In late September, shares of CryptoLogic
Last Friday, the Toronto-based Motley Fool Hidden Gems selection said that top-line revenues increased 32%, thanks to organic growth in both its Internet poker and Internet casino fees. Q3 earnings per share grew 47%, attributable to better-than-expected revenues and a recovery in previously paid sales taxes. If not for a charge related to the company's proposed move to Ireland, diluted EPS would have improved nearly 80% from Q3 in 2005. Investors applauded the results by closing Friday's trading session up slightly more than 9%. However, the Motley Fool CAPS community certainly didn't need the blowout quarter for a bullish sentiment. Even after the ban was passed, CryptoLogic held on to its four-star rating -- for very good reasons.
For about the past five years, management has been determined to lessen its exposure to the uncertainty of the U.S. market, aggressively seeking to diversify both its customers and its geographic location. In addition to its "blue chip" roster of licensees domiciled overseas, such as William Hill, Overseas Internet Gaming Entertainment, and ukbetting, the company signed a major new licensee in Q3 -- Scandinavia-based Betsafe. As it stands today, 100% of its licensees' revenues are derived from outside the U.S. -- something that CryptoLogic has always anticipated (correctly) and astutely prepared itself for.
I'm a firm believer that online gambling is never going to go away. Gambling itself has been part of human existence for thousands of years, and when combined with the convenience of the Internet . fahgettaboudit! Sooner or later, more countries -- such as the U.S. -- will realize that regulation, and not prohibition, is the only sensible way to deal with the issue of online gambling. When they do, CryptoLogic's reputation as a rare company that is actually certified in many highly regulated markets will serve it well. In addition, CryptoLogic's rock-solid financials ensure that it has both the strength to withstand almost any "industry shakeup," and the flexibility to capitalize on any opportunities (as regulation increasingly becomes the norm). At quarter-end, CryptoLogic had a total cash position of $129.2 million, or $9.37 per share, with not a speck of debt. Talk about being prepared!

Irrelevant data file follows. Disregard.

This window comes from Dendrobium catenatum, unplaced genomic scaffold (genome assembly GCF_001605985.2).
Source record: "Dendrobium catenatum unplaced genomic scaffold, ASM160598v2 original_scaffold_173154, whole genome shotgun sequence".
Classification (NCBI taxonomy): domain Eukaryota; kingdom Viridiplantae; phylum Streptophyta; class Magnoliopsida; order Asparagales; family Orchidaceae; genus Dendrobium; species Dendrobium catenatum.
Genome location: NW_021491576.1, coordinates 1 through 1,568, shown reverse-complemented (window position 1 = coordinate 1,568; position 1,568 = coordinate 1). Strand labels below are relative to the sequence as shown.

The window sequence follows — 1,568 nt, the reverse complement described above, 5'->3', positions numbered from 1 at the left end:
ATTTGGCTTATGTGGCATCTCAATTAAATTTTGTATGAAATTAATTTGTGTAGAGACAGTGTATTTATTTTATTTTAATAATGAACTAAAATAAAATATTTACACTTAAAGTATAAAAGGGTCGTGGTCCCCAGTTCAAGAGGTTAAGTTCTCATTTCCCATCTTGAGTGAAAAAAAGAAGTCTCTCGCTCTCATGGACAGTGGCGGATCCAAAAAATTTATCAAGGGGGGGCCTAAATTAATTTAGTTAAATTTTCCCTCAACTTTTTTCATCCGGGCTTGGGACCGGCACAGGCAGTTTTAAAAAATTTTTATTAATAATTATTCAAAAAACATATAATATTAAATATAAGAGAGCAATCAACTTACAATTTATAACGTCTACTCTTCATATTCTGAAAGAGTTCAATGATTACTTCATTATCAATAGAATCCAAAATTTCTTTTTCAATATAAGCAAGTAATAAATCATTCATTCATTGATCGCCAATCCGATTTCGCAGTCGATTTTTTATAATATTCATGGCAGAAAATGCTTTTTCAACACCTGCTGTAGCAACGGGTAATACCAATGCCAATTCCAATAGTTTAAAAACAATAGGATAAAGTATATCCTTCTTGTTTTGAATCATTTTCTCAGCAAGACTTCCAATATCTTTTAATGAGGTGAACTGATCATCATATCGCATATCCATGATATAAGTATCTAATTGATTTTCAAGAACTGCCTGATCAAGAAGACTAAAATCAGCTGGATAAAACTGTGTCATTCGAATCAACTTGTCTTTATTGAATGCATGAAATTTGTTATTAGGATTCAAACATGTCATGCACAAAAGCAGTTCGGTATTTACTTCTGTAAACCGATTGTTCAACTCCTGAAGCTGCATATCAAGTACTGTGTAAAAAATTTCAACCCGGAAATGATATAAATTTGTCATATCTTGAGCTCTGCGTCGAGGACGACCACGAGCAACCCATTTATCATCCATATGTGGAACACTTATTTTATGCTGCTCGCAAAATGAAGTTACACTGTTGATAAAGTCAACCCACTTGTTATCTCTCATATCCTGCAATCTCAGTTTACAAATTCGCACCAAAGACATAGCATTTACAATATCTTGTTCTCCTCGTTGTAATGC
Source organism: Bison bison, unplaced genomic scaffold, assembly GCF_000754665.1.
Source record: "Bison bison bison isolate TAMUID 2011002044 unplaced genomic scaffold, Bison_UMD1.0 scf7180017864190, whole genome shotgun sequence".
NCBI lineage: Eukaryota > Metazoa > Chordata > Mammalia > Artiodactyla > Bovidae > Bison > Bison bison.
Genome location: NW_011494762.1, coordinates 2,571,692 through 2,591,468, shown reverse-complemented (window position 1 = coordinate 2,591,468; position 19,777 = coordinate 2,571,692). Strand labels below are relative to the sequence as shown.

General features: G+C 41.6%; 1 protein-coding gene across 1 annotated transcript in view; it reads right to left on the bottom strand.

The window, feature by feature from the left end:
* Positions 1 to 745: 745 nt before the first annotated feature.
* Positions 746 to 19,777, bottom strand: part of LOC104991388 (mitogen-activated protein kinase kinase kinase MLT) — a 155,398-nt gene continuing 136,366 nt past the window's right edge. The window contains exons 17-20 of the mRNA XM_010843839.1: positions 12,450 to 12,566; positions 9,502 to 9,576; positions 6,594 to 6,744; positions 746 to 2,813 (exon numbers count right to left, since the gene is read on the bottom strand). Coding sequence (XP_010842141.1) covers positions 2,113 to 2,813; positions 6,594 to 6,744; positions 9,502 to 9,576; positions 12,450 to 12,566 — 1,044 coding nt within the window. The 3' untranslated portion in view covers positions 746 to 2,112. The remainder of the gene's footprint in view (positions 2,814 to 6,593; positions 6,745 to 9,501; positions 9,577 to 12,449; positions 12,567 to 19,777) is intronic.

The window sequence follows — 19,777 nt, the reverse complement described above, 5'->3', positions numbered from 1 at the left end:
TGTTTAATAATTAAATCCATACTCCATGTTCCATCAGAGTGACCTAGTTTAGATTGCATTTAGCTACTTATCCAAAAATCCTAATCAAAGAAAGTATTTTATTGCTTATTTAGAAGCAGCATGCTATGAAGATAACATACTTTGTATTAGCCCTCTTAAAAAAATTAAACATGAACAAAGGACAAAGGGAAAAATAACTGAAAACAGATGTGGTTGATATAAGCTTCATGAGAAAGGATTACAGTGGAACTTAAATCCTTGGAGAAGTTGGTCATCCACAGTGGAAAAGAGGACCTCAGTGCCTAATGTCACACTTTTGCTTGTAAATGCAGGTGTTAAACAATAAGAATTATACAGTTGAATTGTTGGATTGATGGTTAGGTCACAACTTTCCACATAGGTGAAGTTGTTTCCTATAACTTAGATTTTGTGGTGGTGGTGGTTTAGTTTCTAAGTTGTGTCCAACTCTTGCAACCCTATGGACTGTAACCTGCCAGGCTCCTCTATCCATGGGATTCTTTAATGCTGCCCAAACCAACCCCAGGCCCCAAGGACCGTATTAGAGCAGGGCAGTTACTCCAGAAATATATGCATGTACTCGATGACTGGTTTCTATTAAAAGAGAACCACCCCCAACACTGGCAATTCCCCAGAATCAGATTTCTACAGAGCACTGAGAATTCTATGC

Now, of course, our CAPS community could be wrong, and it may turn out that CryptoLogic's growth prospects in Europe and Asia -- with well over 10 times the population of North America -- just won't be enough to make up for the shortfall of U.S. business. After all, there's also the possibility that management will end up wasting its cash hoard, or that the company will lose its reputation as the global standard in gaming software, or that different markets will continue to ban what is essentially a potentially lucrative, extremely popular tax-generating activity. Any of those circumstances would adversely affect the long-term shareholders of CryptoLogic. (But I'm not betting on it.)
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CryptoLogic is a Motley Fool Hidden Gems selection.